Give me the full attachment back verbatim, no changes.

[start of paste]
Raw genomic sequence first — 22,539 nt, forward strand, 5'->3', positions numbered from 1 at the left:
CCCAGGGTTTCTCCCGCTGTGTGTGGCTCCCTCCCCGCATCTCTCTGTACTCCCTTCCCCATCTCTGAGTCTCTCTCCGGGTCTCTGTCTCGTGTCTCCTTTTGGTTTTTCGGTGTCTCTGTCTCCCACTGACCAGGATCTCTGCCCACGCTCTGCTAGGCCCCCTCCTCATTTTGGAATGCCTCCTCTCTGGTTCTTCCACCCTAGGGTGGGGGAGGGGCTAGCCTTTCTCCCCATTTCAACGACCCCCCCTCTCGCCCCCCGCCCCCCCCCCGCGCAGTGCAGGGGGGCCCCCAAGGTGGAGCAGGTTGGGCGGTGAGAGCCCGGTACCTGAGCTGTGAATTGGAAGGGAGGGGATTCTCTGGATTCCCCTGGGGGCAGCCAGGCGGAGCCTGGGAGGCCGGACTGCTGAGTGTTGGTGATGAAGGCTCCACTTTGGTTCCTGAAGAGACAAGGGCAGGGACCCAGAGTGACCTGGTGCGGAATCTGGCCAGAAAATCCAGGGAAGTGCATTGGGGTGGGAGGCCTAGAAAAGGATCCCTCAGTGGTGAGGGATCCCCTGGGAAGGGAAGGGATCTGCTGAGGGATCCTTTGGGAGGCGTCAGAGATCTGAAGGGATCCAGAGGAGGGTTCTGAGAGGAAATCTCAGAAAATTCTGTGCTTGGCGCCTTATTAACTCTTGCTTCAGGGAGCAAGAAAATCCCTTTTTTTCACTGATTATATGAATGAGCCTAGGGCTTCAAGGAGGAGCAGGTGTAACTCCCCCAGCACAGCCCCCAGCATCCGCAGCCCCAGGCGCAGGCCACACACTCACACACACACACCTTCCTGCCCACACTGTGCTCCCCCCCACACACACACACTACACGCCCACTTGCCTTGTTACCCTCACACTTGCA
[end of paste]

Raw genomic sequence first — 22,539 nt, forward strand, 5'->3', positions numbered from 1 at the left:
CCCAGGGTTTCTCCCGCTGTGTGTGGCTCCCTCCCCGCATCTCTCTGTACTCCCTTCCCCATCTCTGAGTCTCTCTCCGGGTCTCTGTCTCGTGTCTCCTTTTGGTTTTTCGGTGTCTCTGTCTCCCACTGACCAGGATCTCTGCCCACGCTCTGCTAGGCCCCCTCCTCATTTTGGAATGCCTCCTCTCTGGTTCTTCCACCCTAGGGTGGGGGAGGGGCTAGCCTTTCTCCCCATTTCAACGACCCCCCCTCTCGCCCCCCGCCCCCCCCCCGCGCAGTGCAGGGGGGCCCCCAAGGTGGAGCAGGTTGGGCGGTGAGAGCCCGGTACCTGAGCTGTGAATTGGAAGGGAGGGGATTCTCTGGATTCCCCTGGGGGCAGCCAGGCGGAGCCTGGGAGGCCGGACTGCTGAGTGTTGGTGATGAAGGCTCCACTTTGGTTCCTGAAGAGACAAGGGCAGGGACCCAGAGTGACCTGGTGCGGAATCTGGCCAGAAAATCCAGGGAAGTGCATTGGGGTGGGAGGCCTAGAAAAGGATCCCTCAGTGGTGAGGGATCCCCTGGGAAGGGAAGGGATCTGCTGAGGGATCCTTTGGGAGGCGTCAGAGATCTGAAGGGATCCAGAGGAGGGTTCTGAGAGGAAATCTCAGAAAATTCTGTGCTTGGCGCCTTATTAACTCTTGCTTCAGGGAGCAAGAAAATCCCTTTTTTTCACTGATTATATGAATGAGCCTAGGGCTTCAAGGAGGAGCAGGTGTAACTCCCCCAGCACAGCCCCCAGCATCCGCAGCCCCAGGCGCAGGCCACACACTCACACACACACACCTTCCTGCCCACACTGTGCTCCCCCCCACACACACACACTACACGCCCACTTGCCTTGTTACCCTCACACTTGCA